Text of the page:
Welcome to The Briefcase

Commentary and analysis of Ohio criminal law and whatever else comes to mind, served with a dash of snark.  Continue Reading »


One for two

If you happen to be suffering from too much self-esteem, here's the remedy:  start handling Federal habeas corpus cases.  There were two decisions out of the 6th Circuit within the past couple of weeks.  McCarley v. Kelly presents a nice Crawford issue, and shows that you can win these cases.  Williams v. Bauman shows just how hard it is to do that.

We'll forget about the procedural hurdles for habeas relief, most of them created by Congress' passage of the Anti-terrorism and Effective Death Penalty Act in 1996.  One of the major revisions was the requirement that a defendant have exhausted his state remedies.  Since only Federal constitutional issues can be presented in habeas, that means the defendant has to give the state courts a shot at deciding those issues, to "fairly present" those issues.  If you're handling appeals, and you're not framing your assignments of error wherever possible with some Federal constitutional violation, start. 

But that just gets you over the first hump.  Let's take a look at Williams for the problems in store after that.  Williams and his co-defendant Coleman were charged with the robbery and murder of a shop-owner, and the key eyewitness, Banks, died before their joint trial.  Without objection, his testimony in the preliminary hearings for both defendants was read into evidence.

Williams didn't have an opportunity to cross-examine Banks at Coleman's preliminary hearing, so he claims that his right to confrontation, and that his lawyer was ineffective for not objecting to it.  The state court held this wasn't error, and decided that even if it was, it was harmless.  The district court did find a violation, but agreed on the harmlessness issue.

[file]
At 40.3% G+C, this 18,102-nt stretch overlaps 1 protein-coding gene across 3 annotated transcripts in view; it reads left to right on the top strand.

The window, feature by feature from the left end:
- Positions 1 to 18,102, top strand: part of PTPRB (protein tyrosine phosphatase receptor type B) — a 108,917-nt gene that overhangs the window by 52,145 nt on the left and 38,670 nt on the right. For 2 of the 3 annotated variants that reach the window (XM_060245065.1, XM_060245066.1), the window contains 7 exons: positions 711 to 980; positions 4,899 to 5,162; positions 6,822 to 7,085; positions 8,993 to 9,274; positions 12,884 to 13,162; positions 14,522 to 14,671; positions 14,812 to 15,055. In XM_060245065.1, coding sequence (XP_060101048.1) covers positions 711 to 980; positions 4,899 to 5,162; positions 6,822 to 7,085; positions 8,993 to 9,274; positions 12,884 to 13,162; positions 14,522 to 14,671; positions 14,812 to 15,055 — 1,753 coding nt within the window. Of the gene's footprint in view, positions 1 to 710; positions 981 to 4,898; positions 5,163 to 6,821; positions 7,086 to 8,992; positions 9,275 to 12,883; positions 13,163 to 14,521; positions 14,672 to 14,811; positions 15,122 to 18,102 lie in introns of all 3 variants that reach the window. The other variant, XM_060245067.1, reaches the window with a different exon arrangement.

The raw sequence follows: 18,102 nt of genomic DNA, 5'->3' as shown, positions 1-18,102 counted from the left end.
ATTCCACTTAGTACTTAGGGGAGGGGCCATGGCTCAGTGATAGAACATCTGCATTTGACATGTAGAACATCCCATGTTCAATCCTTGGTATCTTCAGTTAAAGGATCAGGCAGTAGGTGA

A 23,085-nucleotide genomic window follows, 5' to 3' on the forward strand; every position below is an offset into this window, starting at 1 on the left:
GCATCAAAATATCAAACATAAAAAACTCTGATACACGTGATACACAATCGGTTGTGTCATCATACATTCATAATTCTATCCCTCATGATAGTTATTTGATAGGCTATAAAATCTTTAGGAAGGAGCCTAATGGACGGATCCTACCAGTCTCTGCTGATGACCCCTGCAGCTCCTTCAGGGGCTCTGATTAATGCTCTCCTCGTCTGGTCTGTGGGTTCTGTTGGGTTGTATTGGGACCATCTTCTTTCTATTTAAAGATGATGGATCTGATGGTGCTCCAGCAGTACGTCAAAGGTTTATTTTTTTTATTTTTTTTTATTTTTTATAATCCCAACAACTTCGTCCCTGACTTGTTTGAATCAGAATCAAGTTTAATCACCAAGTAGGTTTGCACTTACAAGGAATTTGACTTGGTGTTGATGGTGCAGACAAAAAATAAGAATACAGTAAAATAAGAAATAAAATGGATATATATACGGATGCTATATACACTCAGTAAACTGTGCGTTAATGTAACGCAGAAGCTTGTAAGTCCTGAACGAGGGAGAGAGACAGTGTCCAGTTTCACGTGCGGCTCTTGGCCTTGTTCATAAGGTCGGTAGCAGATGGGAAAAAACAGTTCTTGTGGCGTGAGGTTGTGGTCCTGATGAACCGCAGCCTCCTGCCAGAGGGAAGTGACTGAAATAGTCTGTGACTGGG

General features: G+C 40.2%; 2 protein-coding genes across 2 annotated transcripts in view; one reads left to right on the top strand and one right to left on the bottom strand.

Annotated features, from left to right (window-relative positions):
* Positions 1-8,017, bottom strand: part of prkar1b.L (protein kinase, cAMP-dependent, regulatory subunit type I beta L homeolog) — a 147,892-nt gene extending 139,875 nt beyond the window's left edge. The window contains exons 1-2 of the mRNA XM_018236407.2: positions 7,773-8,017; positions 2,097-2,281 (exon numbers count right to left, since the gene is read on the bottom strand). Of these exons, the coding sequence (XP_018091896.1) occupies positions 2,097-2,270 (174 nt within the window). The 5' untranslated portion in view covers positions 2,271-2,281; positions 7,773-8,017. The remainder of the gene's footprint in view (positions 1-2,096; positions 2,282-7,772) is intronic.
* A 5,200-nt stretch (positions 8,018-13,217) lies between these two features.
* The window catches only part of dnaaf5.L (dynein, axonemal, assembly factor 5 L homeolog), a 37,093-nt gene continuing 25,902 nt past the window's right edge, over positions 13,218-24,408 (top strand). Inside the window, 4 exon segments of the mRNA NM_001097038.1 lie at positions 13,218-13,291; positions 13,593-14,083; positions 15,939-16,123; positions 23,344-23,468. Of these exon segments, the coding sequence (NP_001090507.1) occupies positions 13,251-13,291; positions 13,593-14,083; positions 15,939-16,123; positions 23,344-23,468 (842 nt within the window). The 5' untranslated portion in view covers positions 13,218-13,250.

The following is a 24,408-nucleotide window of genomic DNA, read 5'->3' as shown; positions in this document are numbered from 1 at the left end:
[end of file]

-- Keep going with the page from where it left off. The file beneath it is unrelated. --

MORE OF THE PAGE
That's where the fun starts.  The AEDPA allows a writ to be granted only where the state court's decision on the merits was "contrary to, or involved an application of, clearly established Federal law," as determined by the US Supreme Court, or that the decision was "an unreasonable determination of the facts."  The Supreme Court says this doesn't include error correction; habeas relief should be granted only where there is "an extreme malfunction" in the state's criminal justice process.  It's a pretty high bar:  "an unreasonable application of the Supreme Court's holdings must be objectively unreasonable, not merely wrong; even clear error will not suffice."

That's abuse of discretion on steroids.                                           

Williams first argues that Banks' testimony in Williams' own preliminary hearing should have been barred, on the grounds that he didn't have an adequate opportunity to cross-examine.  That's probably true.  Back when they were doing preliminary hearings in this county, if you spent more than five minutes cross-examining someone, the judge would shut you down.  There's actually some case law from the 6th Circuit itself which suggests that it might not be sufficient opportunity, but the Supreme Court hasn't ruled on the issue, so dooms Coleman's first contention.

Williams' second argument, that the judge erred in allowing Banks' testimony at Coleman's preliminary hearing to come in, fares better, at least for a moment or two; the court agrees that it's "difficult to square" the state court's allowance of this with Crawford and other Supreme Court cases.

But only for a moment or two, because the court moves to the issue of whether the error is harmless.

Well, that's got to be good news for Williams.  After all, even a novice criminal lawyer knows that the standard of review for constitutional error is whether it's harmless beyond a reasonable doubt.

But not in habeas:  the test is whether the state court's determination that the constitutional error was harmless is unreasonable; "an error requires reversal only if it had substantial and injurious effect or influence in determining the jury's verdict."